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Wireless Access Points

What to Look for When Upgrading Your Wireless Access Points

Are your wireless access points obsolete and need to be upgraded? Not sure which model/brands to choose? There are a few things to consider when upgrading your wireless access points. Some things you should consider when upgrading your wireless environment are speed and performance requirements.

You want to think 5 to 10 years (probably) to avoid the need to upgrade again and think in terms of the number of users the access points will be used and also the types of apps they will want. 

Some applications require more bandwidth and process performance than others like video and games applications. Also which devices will connect to them? In the future, there will be more mobile devices than ever before, especially with the Internet of Things (IoT). 

Each person already has at least 3-5 devices (i.e. other Kindle iPhone IoT laptop). These numbers are growing, so make sure your new wireless devices have enough bandwidth to serve all of these devices and with room for expansion.

Many different providers create excellent access points to wireless internet and they offer different licensing models. Some people prefer not to pay an annual subscription license.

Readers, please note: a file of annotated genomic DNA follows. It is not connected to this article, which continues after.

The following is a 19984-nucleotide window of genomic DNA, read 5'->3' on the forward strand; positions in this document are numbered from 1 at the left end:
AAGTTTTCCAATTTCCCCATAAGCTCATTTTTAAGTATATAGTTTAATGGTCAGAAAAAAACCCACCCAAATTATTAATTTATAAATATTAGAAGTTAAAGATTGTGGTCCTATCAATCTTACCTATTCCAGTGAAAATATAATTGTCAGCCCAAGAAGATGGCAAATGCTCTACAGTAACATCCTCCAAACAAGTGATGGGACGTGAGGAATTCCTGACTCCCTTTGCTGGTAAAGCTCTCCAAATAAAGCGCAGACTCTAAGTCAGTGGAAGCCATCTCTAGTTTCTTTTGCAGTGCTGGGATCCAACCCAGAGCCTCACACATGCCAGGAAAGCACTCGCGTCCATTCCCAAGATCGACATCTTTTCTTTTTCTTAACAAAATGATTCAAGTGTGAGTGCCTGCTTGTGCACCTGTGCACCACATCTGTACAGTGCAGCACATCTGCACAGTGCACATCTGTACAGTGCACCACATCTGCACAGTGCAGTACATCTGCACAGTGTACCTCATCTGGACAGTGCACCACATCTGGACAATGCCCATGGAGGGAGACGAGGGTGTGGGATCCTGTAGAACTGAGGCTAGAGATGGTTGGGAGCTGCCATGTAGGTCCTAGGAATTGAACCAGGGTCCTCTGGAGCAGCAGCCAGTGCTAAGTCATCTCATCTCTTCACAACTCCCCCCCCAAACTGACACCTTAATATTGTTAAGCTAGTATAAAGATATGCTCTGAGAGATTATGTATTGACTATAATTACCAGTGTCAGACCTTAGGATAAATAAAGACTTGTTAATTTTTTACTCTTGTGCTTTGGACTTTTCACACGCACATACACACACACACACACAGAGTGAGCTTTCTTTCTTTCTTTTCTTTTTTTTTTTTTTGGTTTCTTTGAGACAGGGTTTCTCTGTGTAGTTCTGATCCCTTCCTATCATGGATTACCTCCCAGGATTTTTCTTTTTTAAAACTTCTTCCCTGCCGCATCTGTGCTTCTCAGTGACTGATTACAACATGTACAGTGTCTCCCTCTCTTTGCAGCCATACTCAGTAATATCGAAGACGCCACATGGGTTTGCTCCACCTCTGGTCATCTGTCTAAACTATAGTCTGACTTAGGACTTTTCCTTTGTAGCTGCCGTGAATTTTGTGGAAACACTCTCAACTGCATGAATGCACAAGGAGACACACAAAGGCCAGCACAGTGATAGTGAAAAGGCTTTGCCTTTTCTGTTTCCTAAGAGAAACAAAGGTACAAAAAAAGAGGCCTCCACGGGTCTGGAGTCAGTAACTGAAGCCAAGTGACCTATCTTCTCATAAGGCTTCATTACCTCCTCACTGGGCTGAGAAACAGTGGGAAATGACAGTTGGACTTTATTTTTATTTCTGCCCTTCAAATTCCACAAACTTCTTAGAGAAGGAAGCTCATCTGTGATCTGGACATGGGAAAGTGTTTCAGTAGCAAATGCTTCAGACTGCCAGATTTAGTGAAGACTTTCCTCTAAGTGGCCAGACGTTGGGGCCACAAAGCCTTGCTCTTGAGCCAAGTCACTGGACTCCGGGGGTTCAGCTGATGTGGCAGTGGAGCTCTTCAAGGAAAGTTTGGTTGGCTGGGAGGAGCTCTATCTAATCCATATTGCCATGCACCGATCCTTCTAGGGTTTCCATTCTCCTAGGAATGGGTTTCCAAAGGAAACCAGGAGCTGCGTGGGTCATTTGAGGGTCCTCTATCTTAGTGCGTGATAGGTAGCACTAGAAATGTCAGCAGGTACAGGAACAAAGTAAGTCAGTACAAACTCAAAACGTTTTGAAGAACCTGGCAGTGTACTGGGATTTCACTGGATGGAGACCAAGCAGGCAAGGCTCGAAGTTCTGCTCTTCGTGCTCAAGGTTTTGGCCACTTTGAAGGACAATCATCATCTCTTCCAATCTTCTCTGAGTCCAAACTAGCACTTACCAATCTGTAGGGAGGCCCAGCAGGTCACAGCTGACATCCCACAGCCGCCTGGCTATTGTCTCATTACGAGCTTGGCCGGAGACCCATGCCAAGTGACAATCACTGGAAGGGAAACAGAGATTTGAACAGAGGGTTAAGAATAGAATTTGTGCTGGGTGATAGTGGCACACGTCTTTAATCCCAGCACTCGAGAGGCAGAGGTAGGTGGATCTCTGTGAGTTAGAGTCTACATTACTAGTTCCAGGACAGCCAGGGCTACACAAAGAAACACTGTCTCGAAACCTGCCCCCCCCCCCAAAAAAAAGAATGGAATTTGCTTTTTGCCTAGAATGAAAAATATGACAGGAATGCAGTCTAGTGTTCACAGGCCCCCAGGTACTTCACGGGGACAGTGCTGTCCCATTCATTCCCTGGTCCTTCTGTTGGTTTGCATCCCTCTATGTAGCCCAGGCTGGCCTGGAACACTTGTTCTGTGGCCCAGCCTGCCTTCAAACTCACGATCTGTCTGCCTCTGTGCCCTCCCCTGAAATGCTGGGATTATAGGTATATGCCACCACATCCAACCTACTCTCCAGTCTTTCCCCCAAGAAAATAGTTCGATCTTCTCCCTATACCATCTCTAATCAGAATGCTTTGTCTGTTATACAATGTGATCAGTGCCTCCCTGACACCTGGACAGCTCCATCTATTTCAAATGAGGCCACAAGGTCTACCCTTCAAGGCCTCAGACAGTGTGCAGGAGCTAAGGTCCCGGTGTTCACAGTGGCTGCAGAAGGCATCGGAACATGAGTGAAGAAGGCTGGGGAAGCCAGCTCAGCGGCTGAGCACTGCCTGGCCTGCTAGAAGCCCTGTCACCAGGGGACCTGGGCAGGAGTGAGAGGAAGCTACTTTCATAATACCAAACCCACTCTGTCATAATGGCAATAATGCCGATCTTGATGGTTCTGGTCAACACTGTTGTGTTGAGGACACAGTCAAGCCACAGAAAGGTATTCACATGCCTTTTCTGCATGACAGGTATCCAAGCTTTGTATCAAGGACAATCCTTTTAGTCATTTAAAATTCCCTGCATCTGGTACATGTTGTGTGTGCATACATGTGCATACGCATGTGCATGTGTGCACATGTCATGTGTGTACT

It depends on what you want and how you want to manage these wireless devices. Some providers have a cloud-based management option that only allows you to connect to the Internet and you can manage access points directly from the Internet.

The second option does not require an annual subscription and these are not cloud-based and you need to be already on your corporate network to manage it. 

With this option, you do not have to worry about paying a two-year subscription fee. You just pay it once and you're done.

So once you have determined the type of applications and how many devices you have to connect to and how you would like to manage it you can decide between some of the good wireless access point brands such as the Aruba IAP or Cisco Miraki models.

Some other things to think about are the network cables and network switches you have.

 The network cable should be able to support the output of new access points such as Cat5e Cat6 or Cat6a (with Cat6 / 6a to support anything above the 1Gigabit interface type). 

The switches you have should have enough PoE or PoE + power (if this is the route you are going) to support the newer wireless access point models.

Now that you have an idea of ​​what you need for wireless access points, your next question might be with how much should I go? We highly recommend doing a site survey so you can determine how many access points you will need. A site survey will help determine which part of the building you need and want coverage for and which areas have weak signals.

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